In the last of a blog series looking at mental health within agriculture, Naomi Wright, of Therpay with Naomi, looks at ways farmers can look at making time for themselves.
This is the final blog post in this mental health series and firstly I want to say a huge thank you.
Through reading and sharing, you are a vital part of spreading mental health awareness.
Here, I am going to offer some suggestions for ways to improve our mental health and resilience, because while breaking down the stigma and opening up conversations is ultimately going to allow more people to open up and seek help, if we can be mindful now, we can potentially reduce the chance of reaching breaking point.
I understand the tough, hardy, exterior that farmers hold. They withstand so much - battling finances, the weather, market dictated prices. I get that the thick skin and the ‘work-hard’ attitudes are entrenched and often necessary.
Farmers put their heart and soul into their business. This makes it easy to forget about looking after themselves, but when we live according to our values and with care and respect for ourselves, our relationships and businesses will thrive. I truly believe within their busy lives, farmers can find balance between their own health and that of their business.
So where do we start with self-care?
Let’s begin with getting physical.
So much of farming is a strain on the body. Look after your body today, get enough sleep, take a daily bath or shower, don’t miss dental or medical appointments, eat a balanced diet with plenty of vegetables and fruit and stay hydrated – yes, less coffee more water. I am not talking face masks and massages here, I am talking the basics of health so that we can feel good physically and therefore be more motivated, resilient and energised.
Now I understand that most farmers cannot, and would not, know how to have a ‘sofa day’, let alone the modern idea of a ‘mental health day’ off work. Being at home relaxing when there is so much to do outside is difficult for various reasons. Most are unlikely to rest even when they are ill. What is the alternative then? Regular and scheduled time away from the farm/farming.
What could this look like?
Conscious time away can be about hobbies, visiting new places, shopping for clothes, getting a haircut or dinner out. It is about reducing that feeling of responsibility, getting creative, feeling cared for, inspired and deserving. It is about recharging.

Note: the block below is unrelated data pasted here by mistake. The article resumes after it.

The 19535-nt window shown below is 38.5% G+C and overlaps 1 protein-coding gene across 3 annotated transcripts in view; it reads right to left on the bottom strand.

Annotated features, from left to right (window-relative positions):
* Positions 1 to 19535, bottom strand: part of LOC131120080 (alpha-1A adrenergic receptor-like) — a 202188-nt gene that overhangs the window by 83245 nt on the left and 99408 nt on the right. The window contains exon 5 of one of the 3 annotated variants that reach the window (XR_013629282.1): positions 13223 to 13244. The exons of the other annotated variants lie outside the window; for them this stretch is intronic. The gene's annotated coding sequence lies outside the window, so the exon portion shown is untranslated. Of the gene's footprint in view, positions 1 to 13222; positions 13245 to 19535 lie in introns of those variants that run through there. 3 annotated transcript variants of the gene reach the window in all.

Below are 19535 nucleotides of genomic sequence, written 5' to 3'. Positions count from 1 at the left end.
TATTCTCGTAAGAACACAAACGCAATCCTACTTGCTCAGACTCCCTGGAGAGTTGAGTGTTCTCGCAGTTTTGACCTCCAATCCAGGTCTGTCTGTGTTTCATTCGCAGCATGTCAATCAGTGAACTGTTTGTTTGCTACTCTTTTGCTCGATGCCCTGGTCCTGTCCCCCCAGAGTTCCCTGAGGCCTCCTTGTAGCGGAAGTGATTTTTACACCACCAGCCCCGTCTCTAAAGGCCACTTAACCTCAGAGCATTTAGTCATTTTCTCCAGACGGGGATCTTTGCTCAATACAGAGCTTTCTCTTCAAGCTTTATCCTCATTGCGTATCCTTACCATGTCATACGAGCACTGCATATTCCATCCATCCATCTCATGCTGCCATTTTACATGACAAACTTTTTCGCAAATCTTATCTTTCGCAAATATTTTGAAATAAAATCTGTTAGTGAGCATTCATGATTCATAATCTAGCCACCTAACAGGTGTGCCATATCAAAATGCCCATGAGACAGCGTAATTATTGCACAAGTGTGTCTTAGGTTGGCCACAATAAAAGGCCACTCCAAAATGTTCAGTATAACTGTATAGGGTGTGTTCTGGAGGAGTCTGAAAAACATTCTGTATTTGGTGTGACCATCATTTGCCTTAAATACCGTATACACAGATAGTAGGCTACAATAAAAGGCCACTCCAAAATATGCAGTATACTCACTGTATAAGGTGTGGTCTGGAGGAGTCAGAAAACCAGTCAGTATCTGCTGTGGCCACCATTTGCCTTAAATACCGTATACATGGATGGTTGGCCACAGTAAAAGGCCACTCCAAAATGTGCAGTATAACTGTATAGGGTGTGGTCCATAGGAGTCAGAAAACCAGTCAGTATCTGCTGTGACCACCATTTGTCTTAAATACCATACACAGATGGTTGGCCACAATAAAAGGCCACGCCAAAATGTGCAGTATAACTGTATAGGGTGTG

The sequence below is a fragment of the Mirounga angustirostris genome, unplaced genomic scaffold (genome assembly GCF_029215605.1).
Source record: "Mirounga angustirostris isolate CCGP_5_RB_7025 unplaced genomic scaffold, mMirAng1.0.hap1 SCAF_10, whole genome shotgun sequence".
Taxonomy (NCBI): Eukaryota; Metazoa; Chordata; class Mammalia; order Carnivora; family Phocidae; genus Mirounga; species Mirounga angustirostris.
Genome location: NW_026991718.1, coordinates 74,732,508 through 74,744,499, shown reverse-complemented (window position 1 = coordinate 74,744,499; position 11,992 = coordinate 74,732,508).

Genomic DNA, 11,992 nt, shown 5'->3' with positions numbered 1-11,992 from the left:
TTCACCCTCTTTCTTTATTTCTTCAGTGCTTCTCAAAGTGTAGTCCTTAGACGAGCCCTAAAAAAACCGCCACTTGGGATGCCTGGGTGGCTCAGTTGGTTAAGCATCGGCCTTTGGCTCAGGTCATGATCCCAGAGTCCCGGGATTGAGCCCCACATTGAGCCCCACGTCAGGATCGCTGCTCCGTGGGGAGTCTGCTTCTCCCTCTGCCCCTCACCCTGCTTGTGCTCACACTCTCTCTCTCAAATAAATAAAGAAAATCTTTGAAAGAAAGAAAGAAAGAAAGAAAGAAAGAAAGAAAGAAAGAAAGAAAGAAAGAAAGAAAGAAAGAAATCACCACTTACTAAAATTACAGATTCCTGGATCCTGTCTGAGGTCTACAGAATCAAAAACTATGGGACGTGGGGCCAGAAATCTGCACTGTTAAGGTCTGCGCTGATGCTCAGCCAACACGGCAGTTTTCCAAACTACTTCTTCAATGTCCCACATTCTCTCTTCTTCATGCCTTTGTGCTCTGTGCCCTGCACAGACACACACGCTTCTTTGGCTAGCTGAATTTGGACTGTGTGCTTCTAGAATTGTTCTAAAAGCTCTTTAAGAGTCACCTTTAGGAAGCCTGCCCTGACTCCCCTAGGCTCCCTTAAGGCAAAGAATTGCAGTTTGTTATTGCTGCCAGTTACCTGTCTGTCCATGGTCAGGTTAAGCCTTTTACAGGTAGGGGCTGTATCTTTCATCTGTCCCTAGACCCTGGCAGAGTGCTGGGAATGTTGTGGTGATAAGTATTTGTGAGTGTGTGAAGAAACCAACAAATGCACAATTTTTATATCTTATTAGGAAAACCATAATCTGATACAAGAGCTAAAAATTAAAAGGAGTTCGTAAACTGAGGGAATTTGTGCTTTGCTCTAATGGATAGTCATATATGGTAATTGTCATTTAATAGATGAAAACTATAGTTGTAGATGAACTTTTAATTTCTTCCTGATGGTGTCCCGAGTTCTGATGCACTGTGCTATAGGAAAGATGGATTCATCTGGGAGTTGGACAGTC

Then there is socialising and spending quality time with our loved ones. When we know we have people around us who try to or do understand our struggles, and that we trust and feel safe around, we know we have somewhere to turn when it all becomes too much. Ensuring we nourish our support system is vital to our mental health and resilience. In the isolating world of farming this is paramount - a sense of community, of support, of shared understanding. Pick up the phone today and arrange to meet someone for a chat.
My number one piece of advice for anyone, though, is to talk about how you are feeling. Getting it off your chest helps you to breathe. Talking about what goes on in our minds offers us the opportunity to reflect and gain clarity. Talking with someone who listens makes us feel valued, heard and cared for.
If you find it difficult to talk to your family, especially if you live and work with them, it is important that you know there is someone that you can talk to. You may worry about burdening your friends and family, in which case there are other people who are there for you. There are helplines, or a therapist could offer a safe and supportive environment which could make all the difference. Phone, video and text therapy all exist too.
Thank you all again and remember, no matter what you are feeling, you are not alone.